Jeremy Hartling and his baby Olivia
Parent-Infant Attunement Part III
Learning to be “attuned” to each individual child is a process of trial and error that takes time and effort. No parent or caregiver is “in-tune” with their child 24/7. No matter how well you know your child; there will be many times when the signals your child is sending are confusing. There will also be times when you don’t have the time to give your full attention to your baby, which is alright, as long as you can give your infant enough quality time to create a strong bond.
A good time to practice attunement is when your infant is in the wide-awake, quiet alert state. Dr. T. Berry Brazelton, noted author and pediatrician, describes states of awareness that are common for most infants. There is a continuum of consciousness from deep sleep at one end, to active, intense crying at the other end. In the wide awake quiet alert state, your infant will have smooth body movements and an attentive look on his face. Your baby may follow your movements and focus on your face, locking eyes with you. Parents want to prolong this state when possible because this is a time when babies learn a lot from their environment. However, an attuned parent will also recognize the signs that her baby is overwhelmed by too much stimulation.
Some signs of over-stimulation include:
1. Baby will turn his head away and break eye contact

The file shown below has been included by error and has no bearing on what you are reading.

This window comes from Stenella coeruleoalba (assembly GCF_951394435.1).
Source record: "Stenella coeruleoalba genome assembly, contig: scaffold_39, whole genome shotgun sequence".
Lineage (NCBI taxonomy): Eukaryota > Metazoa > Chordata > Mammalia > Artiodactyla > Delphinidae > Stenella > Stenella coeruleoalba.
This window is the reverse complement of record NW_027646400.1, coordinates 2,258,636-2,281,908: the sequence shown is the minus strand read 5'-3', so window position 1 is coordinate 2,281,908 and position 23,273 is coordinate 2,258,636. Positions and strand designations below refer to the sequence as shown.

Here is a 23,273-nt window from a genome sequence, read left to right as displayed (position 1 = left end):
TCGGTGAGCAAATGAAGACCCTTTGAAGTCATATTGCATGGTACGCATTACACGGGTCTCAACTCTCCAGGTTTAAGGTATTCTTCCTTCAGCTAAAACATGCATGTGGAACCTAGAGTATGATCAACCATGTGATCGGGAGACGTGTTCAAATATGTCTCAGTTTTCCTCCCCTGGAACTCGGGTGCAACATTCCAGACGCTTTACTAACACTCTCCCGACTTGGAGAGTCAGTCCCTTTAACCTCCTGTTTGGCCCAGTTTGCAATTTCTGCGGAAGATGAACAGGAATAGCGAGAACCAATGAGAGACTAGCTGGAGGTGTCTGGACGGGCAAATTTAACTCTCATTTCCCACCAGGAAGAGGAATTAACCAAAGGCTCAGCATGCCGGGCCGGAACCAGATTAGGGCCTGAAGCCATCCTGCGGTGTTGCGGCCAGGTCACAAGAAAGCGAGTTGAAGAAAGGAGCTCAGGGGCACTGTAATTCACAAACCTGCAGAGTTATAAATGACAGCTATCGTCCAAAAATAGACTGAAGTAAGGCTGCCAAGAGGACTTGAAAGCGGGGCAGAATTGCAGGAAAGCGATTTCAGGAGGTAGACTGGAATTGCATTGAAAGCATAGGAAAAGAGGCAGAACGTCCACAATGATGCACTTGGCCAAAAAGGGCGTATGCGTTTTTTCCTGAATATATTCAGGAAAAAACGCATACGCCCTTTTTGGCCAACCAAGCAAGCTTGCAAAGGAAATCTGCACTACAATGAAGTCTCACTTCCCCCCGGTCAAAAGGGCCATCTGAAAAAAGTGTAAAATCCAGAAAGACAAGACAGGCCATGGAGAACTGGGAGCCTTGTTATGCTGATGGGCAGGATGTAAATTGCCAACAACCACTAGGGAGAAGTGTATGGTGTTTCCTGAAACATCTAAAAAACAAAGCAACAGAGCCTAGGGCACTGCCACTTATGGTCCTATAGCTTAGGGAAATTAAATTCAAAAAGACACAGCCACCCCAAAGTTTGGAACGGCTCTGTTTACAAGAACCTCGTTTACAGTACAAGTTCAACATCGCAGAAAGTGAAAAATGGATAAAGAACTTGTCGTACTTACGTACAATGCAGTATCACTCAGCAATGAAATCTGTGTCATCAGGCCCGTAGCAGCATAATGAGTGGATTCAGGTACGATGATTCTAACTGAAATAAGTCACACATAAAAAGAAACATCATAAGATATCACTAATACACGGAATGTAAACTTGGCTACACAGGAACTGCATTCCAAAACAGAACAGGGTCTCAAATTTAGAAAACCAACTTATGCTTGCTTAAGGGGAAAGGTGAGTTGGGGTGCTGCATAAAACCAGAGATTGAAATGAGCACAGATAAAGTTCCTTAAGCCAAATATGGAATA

2. Baby may become fussy and irritable
3. Baby’s breathing may become shallow and rapid
4. Baby’s face may become pale or red
5. Baby’s movements may become rapid and “jerky”
When parents are fully attuned to their baby’s vocal signals and body language, they are able to offer truly responsive parenting.
Strategies recommended by Michigan State University, to become more attuned to infants and young children:
1. Hold or position your child so that you can see each other’s faces. Remember that newborns need to be about eight- to 12-inches from your face to see it clearly. As infants grow, they do not need to be so close, but you still need to maintain relatively close proximity.
2. Give your child your undivided attention and try to remove other thoughts from your mind. Be present. While we know that it is not possible to be constantly focused on your child, you will be able to set aside several times each day to try to establish this one-on-one time when you are not engaged in any other activity. Again, you will want to look for times when it is appropriate for your baby.
Look at your child’s body language and facial expressions. Listen to the sounds he is making. Follow your child’s eyes.
3. Match your facial expression and tone of voice to your child’s expression. Take a cue from the Latin definition of the word “respond” – give like for like.
Quietly echo your child’s vocalizations or tone to begin interacting with them.
Pace your movements and vocal pattern to match the tempo of your child’s actions.
You create a stronger bond and a richer relationship with your child when you are attuned. You also give your child more skills to participate in a dialogue with you and others who are attuned. You participate in creating a sturdy foundation for your infant’s mental health which will last a lifetime.